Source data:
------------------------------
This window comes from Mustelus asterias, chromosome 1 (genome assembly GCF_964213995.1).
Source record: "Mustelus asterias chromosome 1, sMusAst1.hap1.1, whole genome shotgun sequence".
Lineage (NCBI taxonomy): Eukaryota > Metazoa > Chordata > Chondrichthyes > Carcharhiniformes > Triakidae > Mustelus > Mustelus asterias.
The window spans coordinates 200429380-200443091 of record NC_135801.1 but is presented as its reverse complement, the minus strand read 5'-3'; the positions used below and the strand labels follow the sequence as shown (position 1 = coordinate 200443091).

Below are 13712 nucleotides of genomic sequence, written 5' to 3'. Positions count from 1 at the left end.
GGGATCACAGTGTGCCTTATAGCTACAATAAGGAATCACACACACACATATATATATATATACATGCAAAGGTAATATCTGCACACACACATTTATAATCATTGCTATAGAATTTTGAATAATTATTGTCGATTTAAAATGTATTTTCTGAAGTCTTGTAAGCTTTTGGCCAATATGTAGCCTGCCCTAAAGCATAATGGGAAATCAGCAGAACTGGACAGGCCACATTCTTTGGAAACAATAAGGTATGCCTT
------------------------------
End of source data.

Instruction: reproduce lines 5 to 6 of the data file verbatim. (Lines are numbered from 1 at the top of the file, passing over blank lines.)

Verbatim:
Below are 13712 nucleotides of genomic sequence, written 5' to 3'. Positions count from 1 at the left end.
GGGATCACAGTGTGCCTTATAGCTACAATAAGGAATCACACACACACATATATATATATATACATGCAAAGGTAATATCTGCACACACACATTTATAATCATTGCTATAGAATTTTGAATAATTATTGTCGATTTAAAATGTATTTTCTGAAGTCTTGTAAGCTTTTGGCCAATATGTAGCCTGCCCTAAAGCATAATGGGAAATCAGCAGAACTGGACAGGCCACATTCTTTGGAAACAATAAGGTATGCCTT